Afghanistan Is One Lonely Planet

Travel tips for touring a war zone—on a budget

| January-February 2008

  • Children in Afghanistan

    Image by Funbobseye, licensed under Creative Commons

  • Children in Afghanistan

In 2004, riding the wave of optimism about Afghanistan, Lonely Planet commissioned its first-ever guide to the country. By late 2007, when the book was finished, things had gotten so bad that Western countries were advising their citizens against non­essential travel. Lonely Planet ended up printing a guidebook to a place no normal tourist would ever visit.

In theory, the book could still be useful to the 7,000 abnormal tourists—aid workers, anthropologists, diplomats, and consultants—who already live here, but most of these people aren’t allowed very far from their compounds. In Afghanistan, one’s freedom of movement is tied to the kidnap insurance paid by one’s employer: The more you’re worth, the less you wander.

As a freelance journalist, I have no insurance whatsoever and can therefore go anywhere I want. So, on a sunny Saturday morning, I find myself standing outside my friend’s armed guesthouse, having made a deal. M—we’ll call her that, so she can keep her U.N. job—will let me borrow her copy of the Afghanistan Travel Guide, so long as I help her break her employer’s security guidelines. “Rule number one,” she whispers as we stroll out, stepping carefully around the sidewalk’s rock piles and open sewers. “No walking.”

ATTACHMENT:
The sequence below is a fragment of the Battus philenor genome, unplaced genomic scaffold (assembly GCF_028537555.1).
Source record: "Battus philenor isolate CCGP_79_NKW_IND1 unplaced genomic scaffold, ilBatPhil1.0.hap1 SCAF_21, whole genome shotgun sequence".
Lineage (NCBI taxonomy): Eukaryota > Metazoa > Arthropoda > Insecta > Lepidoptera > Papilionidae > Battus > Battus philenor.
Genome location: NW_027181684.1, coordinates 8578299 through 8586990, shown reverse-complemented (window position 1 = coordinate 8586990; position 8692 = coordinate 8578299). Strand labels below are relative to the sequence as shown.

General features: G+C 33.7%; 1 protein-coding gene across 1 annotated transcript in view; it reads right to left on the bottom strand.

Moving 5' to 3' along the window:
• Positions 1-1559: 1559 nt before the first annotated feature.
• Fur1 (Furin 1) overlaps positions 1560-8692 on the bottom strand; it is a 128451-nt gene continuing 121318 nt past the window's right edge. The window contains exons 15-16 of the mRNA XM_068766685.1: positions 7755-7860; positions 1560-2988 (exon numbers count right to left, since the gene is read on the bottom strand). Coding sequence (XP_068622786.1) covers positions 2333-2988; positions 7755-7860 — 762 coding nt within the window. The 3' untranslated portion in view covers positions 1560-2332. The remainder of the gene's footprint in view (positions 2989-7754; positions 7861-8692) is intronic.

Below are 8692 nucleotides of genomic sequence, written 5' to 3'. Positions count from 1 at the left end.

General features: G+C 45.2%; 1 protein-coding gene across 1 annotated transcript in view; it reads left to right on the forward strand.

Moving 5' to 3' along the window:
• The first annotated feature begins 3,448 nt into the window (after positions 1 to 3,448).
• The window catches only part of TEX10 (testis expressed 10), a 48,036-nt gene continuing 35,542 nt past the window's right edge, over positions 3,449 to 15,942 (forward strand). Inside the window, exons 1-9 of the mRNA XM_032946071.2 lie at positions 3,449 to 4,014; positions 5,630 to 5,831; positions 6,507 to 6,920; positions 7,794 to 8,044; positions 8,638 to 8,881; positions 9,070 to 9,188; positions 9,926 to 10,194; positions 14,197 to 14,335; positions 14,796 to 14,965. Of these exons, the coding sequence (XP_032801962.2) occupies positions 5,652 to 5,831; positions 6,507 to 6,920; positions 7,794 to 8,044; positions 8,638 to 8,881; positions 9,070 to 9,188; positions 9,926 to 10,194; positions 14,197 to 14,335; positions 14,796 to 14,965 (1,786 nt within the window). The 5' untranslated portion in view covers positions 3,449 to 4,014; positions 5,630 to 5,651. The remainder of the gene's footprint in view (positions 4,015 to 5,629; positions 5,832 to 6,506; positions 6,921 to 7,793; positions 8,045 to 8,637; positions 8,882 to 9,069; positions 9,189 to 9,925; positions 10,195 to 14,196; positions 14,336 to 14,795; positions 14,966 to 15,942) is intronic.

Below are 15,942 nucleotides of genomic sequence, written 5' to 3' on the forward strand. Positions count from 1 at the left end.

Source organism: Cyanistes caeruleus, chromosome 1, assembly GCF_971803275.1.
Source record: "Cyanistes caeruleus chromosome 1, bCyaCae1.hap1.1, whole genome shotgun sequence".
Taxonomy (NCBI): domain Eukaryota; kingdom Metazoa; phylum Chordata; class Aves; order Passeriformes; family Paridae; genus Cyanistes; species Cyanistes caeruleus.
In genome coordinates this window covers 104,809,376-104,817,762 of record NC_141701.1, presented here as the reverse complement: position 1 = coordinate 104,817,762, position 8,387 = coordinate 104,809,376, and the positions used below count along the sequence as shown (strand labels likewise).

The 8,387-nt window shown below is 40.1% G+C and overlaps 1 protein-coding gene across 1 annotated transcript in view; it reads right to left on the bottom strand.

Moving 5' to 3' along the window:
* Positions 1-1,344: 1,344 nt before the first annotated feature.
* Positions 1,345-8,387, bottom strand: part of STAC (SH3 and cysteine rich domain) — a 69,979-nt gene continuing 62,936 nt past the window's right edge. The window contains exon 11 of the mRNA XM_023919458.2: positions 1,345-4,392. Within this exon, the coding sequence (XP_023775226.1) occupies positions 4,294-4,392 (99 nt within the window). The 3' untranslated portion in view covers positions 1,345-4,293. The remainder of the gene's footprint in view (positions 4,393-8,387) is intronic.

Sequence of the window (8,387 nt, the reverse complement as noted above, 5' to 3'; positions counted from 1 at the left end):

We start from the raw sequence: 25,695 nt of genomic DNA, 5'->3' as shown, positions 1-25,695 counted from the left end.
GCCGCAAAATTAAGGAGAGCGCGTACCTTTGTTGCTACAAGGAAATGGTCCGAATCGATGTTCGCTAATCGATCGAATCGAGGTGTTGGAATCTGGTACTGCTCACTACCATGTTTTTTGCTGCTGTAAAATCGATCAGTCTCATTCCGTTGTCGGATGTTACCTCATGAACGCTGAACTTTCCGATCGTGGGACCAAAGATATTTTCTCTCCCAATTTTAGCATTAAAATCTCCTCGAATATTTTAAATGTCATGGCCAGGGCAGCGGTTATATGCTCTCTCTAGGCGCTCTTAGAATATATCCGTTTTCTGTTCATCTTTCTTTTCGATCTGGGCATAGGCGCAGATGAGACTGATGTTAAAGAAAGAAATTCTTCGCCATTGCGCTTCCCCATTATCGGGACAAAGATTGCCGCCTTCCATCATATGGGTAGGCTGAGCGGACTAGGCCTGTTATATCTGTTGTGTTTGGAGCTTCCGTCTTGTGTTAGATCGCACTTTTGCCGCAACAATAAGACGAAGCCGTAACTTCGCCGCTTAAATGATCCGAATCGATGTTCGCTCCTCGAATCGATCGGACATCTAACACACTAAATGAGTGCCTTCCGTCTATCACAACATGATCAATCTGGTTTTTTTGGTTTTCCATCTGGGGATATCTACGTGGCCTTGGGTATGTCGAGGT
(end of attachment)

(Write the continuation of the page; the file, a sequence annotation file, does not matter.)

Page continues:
A tattooed former punk rocker, M is now draped and shapeless, her curls tightly clamped under a black head scarf. Worse, she’s dating some British narcotics agent.

“Well, he’s got a car,” she explains. (Afghanistan is like high school: Mobility is a big problem, so a guy with a car is automatically hot.)

“Plus, he’s got a beard,” she adds.

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